I am not sure where exactly that thermal conductivity was first split into two aspects, "taking in" and "giving up", but AMDMB are by no means alone in making this type of statement. Interestingly, Myv65 of AMDMB addresses this myth directly in their "General Heat Transfer Guide". To briefly summarize Dave's thoughts, the only real advantage that aluminum has over copper is its density.  If one is trying to remain within AMD or Intel's weight specifications then it is possible to produce an aluminum heatsink that is larger and with greater surface area.  However, if two heatsinks are of identical size and construction then the copper unit will perform better. The real reason aluminum heatsinks are common is the low cost and ease of producing them.  Copper isn't the ideal material to work with, as any machinist can tell you.

Myth #3. Northbridges need water cooling.

I can't trace this fallacy to any specific source, but you can find many makers and users of chipset waterblocks that are out there.

Chipsets don't generate very much heat, so there is no compelling reason to water cool it. On the other hand, the addition of a northbridge waterblock will cause a substantial loss of flow rate in the cooling loop. Flow rates can be considered to be the master variable in waterblock performance:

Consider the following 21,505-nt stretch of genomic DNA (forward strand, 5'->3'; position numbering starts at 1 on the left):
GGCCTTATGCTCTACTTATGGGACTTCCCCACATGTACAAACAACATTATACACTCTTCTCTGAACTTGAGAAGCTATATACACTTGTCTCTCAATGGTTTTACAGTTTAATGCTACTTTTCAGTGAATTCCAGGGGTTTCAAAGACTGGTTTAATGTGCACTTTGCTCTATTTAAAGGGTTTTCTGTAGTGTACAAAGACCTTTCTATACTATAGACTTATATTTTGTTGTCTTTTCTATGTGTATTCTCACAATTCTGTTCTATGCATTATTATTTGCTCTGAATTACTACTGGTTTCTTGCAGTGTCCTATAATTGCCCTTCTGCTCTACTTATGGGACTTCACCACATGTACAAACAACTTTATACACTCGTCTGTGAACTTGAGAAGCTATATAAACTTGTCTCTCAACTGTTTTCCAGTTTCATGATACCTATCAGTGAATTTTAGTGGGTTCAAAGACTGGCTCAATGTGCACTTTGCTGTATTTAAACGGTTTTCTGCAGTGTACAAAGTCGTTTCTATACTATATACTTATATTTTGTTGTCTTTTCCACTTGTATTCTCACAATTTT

The above data was obtained with a 1600+ and an Eheim 1250/Maze2/Caprice heatercore/1/2" setup some time ago.  One can clearly see that lowering flow rates from the max obtainable (1.4 GPM) is detrimental to cooling performance. This is not a good trade.  Instead of plumbing in a northbridge block, just pick up a big heatsink, cut it to fit on the motherboard, and drill holes in it for mounting with good thermal paste.  If the heatsink alone isn't enough then by all means add a fan. Even an undervolted 50mm fan should provide sufficient cooling without having to resort to disrupting the CPU's cooling loop.

Myth #4. Radiate is an accurate program for estimating the heat produced by AMD CPUs.

Radiate is a program written by an avid overclocker to estimate the heat produced by many different processors when overvolted and overclocked.  It debuted on overclockers.com and has gained widespread acceptance in the community.

Virtually every hardware site that publishes C/W values for heatsinks uses radiate to determine the heat produced by their CPUs.  Unfortunately, the numbers that come out of it have little grounding in reality.  A bold statement?  Perhaps, but let's look at the supporting evidence. First of all, AMD's own technical documents for the "Morgan" Duron and Athlon XP processors report much different maximum power compared to Radiate. Furthermore, AMD implies that true maximum thermal load is not attainable with third party software and that "typical max" loads are around 88% of the theoretical maximum. If one simply compares the numbers presented by AMD to those obtained from Radiate then you get something like this: